Walls are going up!
I love the clear roof! Since the coop is between two sizeable and quite aged trees, I think every opportunity to get additional light in there is important.
John has installed 1/4″ hardware cloth at all gaps as we have a pretty significant racoon population.
Looks good, doesn’t it?
Two walls sided and a window in! Woo Hoo!
John has done such a wonderful job designing this coop!
We think we’ll have the girls in the coop within the week. John will continue to work on the coop after he gets home from work as weather allows, and then once everything is done construction wise, we’ll start in on the painting.
We’ve decided to use a mariner’s varnish on the interior – at least mid-way up the walls. Then we’ll paint the exterior a color that blends well
with the landscape. The kids are, however, clamoring for a side to paint a mural of some sort on. We’ll see! I’m actually kind of hoping to get a clematis or some other lovely perennial growing on the east side of the coop. Time will tell, though.
I am trying to dig up all of the excess stone and ceramic tiles that we have left over from years past to “pave around the human access points to the coop. This last view is where the egg collection door will be – so we’ll definitely want to make this access as mud-free as possible!
It’s funny how when you first get chicks it seems like time stops and everything revolves around their growth, development, antics, and feats of wonder. As time goes by, they gradually ease themselves into the fabric of day to day life.
It has been phenomenal how quickly – and profoundly – the girls have grown! They are HUGE! And they’ve come to take the big events in life as normal everyday rights! (Much like children! LOL!) They *LOVE* field trips out into the yard. (Oh, if only our Oregon weather would remember that it’s supposed to be spring – NOT winter!)
They’ve spent hours and hours outdoors – and they adore it! (As well, they ought!)
The last really nice day they were outdoors for six hours – and boy were they pooped out by the time we brought them inside – they just crashed and slept soundly!
Here’s a hilarious picture of the girls with Pepper – our Aussie. Pepper wants so badly to play with the girls!
We’ve been amazed at how well behaved Pepper has been thus far. She’s had a number of opportunities to have a “chicken snack” but has shown great restraint. (Well, she is a big time people pleaser! Her people would be very DISpleased if she did!)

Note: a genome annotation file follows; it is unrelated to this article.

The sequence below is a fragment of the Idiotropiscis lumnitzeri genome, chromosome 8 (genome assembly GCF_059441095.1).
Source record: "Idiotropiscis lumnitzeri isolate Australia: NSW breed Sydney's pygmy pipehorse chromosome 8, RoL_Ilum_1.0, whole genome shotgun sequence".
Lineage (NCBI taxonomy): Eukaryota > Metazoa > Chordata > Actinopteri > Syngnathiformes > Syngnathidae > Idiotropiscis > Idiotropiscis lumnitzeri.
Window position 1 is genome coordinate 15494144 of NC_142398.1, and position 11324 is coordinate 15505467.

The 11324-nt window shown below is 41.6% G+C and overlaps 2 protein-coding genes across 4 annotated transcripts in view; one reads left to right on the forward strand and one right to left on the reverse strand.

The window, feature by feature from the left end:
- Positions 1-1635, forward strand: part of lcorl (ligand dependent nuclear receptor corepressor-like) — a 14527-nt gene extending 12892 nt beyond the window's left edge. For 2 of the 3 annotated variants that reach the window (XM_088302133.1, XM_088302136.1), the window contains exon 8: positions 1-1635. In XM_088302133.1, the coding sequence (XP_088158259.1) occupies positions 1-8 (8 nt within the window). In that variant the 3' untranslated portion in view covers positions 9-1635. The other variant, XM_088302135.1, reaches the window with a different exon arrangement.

On several occasions the girls have flown down off of the side of the brooder and landed right at Pepper’s feet – and she’s whined – but just sat back for the most part. (Although she really just wants some undisturbed time to pin one of them down and give it a good bath – like she often does with the cats! – I’m sure!)
Never dull here! 🙂
Woo Hoo! The coop has begun to take shape. My *amazing* and beyond wonderful husband worked all day long and then came home and laid out the start of the coop. Here is the foundation and floor – finished on the first day.
We’re continually awed by the lightening speed rate that the chicks are growing! It seems as if it’s impossible that they were ever truly little chicks. They continue to eat voraciously, and get a little more bold and adventuresome each day. They are more and more interested in the window sill and looking out on the outside world! They seem quite taken with the Stellar’s Jays that come to feed at the feeder outside their window. The Jays will look in at the chickens, and the chickens will look out at the Jays. It’s pretty comical!
On Sunday afternoon he got the frame for the first two walls up – even though it was not only COLD enough to snow, but it actually *did* snow! This weather is insane!
With the girls growing so quickly – and the weather as cool as it is – it’s becoming more and more apparent how important this coop is! We think the chicks are about six or seven weeks old. They are technically old enough to move to a coop – given they have a heat source available to them when the temperature is too cool. Our goal is to get the coop done in the next week or two.
It’s hard to believe how much more room the girls take up in the brooder! There’s not much room for them to even turn around any more. Hence, they spend a lot of time perched, or venturing out of the brooder. It’s not at all unusual to find them wandering the floor of the pantry. They don’t seem at all phased by the possibility of flying from the edge of the brooder down to the floor – even though it looks like a HUGE distance to me.
Henrietta continues to be the leader of the pack. Things are certainly quieter with Little Bit gone. They girls are just less high strung with him gone. We do kind of miss him, but it’s just so obvious what a happier little trio the girls are without him around that it’s hard to feel sad.